Congratulations! You’re hired! Your new job provides an opportunity for you to start something new and it can be exhilarating, especially when you are doing something that excites you. However, transitioning to a new job takes some adjustment, can be stressful and can take away from some of the excitement. You’re not only starting with a new company, but you are meeting new people, taking on a new role with new responsibilities, and possibly working in a different environment than what you are accustomed to. Any new job comes with a lot of uncertainty so feeling a bit anxious is normal!
Let’s get one thing straight, stress does not control you. We all have let it affect us one way or another and often times there is a struggle to find that work/life balance. Once stress has the upper hand, every day can be an uphill battle. We lose sleep, we can’t focus or find time for interests outside of the workplace, our relationships slip, and even our immune systems can start to weaken.
I get it! Our lives are hectic and it’s hard to find that balance. Having a plan to deal with stress ahead of time helps manage how I react to stressors. I do my best to model the behaviors that I expect my team to exhibit. My go-to formula when managing stress is simple:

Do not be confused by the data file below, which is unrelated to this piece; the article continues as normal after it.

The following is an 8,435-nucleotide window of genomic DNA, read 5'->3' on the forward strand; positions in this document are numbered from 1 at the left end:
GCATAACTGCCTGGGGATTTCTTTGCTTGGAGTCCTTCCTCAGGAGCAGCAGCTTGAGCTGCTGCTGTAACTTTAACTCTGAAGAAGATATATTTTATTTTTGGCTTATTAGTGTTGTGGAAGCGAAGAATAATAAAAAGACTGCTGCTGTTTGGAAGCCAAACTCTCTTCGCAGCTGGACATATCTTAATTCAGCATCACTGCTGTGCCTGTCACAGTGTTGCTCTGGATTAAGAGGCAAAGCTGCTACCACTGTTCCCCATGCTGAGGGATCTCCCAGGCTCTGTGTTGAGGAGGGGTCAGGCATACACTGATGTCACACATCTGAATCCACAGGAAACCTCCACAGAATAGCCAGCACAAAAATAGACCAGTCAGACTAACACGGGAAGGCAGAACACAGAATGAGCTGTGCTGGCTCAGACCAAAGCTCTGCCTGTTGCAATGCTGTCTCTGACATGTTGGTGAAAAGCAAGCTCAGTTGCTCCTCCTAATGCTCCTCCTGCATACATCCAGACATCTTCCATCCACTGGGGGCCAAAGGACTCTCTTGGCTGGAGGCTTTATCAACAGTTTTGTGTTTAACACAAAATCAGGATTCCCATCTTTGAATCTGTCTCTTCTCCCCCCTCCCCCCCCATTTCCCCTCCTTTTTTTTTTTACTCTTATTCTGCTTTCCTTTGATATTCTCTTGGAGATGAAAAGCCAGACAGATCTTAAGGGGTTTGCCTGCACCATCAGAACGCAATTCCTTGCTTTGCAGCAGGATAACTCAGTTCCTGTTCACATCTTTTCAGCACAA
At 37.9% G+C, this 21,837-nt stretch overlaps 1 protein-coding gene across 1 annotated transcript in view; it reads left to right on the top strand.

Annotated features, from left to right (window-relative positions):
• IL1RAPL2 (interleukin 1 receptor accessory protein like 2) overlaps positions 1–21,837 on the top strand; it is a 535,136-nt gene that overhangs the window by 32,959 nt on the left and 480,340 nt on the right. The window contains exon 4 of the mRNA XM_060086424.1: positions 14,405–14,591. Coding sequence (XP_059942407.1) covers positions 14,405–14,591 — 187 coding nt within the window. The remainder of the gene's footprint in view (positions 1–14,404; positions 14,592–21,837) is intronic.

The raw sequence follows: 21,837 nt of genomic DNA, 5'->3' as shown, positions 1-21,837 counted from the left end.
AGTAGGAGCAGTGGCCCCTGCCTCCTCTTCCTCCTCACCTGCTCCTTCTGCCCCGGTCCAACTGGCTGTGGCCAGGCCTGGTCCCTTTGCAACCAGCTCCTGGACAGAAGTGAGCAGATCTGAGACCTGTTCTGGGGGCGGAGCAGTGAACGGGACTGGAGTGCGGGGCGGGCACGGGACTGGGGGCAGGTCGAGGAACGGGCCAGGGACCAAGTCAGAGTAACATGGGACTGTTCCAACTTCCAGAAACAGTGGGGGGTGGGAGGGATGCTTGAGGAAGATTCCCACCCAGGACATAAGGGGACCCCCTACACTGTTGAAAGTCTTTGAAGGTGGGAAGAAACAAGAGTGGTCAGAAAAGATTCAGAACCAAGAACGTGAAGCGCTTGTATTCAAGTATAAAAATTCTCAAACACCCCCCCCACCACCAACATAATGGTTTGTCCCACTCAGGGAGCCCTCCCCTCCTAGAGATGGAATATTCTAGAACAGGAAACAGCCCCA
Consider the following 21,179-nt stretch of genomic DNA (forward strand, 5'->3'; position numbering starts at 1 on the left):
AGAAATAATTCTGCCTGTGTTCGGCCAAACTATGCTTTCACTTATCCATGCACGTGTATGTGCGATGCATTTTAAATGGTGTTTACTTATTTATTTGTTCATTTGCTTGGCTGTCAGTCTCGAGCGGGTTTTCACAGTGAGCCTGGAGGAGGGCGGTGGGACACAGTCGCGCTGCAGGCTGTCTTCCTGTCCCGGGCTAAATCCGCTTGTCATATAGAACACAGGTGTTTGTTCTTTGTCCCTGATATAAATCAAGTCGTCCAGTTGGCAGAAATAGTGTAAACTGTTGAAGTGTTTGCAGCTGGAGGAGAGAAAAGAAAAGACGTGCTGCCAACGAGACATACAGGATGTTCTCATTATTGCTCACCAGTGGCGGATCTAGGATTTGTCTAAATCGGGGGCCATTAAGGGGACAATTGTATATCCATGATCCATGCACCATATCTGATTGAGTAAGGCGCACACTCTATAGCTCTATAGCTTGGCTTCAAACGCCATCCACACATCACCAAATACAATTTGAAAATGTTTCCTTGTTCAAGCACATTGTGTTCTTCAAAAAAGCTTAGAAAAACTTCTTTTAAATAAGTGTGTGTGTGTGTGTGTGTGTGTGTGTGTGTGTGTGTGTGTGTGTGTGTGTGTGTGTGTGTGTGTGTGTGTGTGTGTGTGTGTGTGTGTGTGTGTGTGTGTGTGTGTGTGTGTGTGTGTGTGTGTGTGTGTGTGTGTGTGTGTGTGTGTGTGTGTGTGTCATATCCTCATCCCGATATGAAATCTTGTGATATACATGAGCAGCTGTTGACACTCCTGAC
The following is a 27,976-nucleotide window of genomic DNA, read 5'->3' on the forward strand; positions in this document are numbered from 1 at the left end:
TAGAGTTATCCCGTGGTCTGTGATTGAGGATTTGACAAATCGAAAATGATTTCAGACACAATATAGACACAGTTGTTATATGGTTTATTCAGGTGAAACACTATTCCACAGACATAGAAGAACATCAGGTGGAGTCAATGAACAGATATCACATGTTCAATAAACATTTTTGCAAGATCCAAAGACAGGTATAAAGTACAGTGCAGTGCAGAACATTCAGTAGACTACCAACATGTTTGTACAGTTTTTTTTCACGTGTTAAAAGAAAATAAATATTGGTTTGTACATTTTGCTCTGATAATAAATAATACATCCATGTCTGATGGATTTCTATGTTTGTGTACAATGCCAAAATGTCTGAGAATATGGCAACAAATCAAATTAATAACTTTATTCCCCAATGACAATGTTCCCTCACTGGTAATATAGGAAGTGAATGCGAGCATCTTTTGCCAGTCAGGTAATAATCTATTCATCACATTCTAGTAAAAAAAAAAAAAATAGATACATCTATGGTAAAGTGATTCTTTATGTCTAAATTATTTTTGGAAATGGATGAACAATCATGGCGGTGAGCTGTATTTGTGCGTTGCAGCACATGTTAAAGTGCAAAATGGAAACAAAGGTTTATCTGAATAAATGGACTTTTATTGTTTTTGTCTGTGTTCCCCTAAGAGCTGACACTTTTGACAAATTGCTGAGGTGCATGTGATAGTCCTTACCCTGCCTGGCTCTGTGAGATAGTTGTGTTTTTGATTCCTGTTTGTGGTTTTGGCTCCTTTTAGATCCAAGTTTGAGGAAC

Imagine starting at a job where you quickly realize that there is no clear on-boarding or training plan and you must "figure it out" on your own. Or, you want to further develop and grow your career; however, there's no clear career path nor opportunity for growth. Sound familiar?
For those in the Hospitality Industry, and especially human resources, this is a reality they handle on a daily basis. The hospitality industry must appeal to top talent through training, leadership, and modern tools in order to grapple with a staggering 73.8% employee turnover rate. There exists a gap between what organizations and recruiters are seeking, and what prospects seek and expect from employers that contribute to high turnover. Human Resources professionals must achieve a careful balance of finding and attracting the right candidate with structure and leadership in order to mitigate turnover costs.
It would be safe to guess that the number one reason people leave their job is lack of compensation. But your guess would be wrong.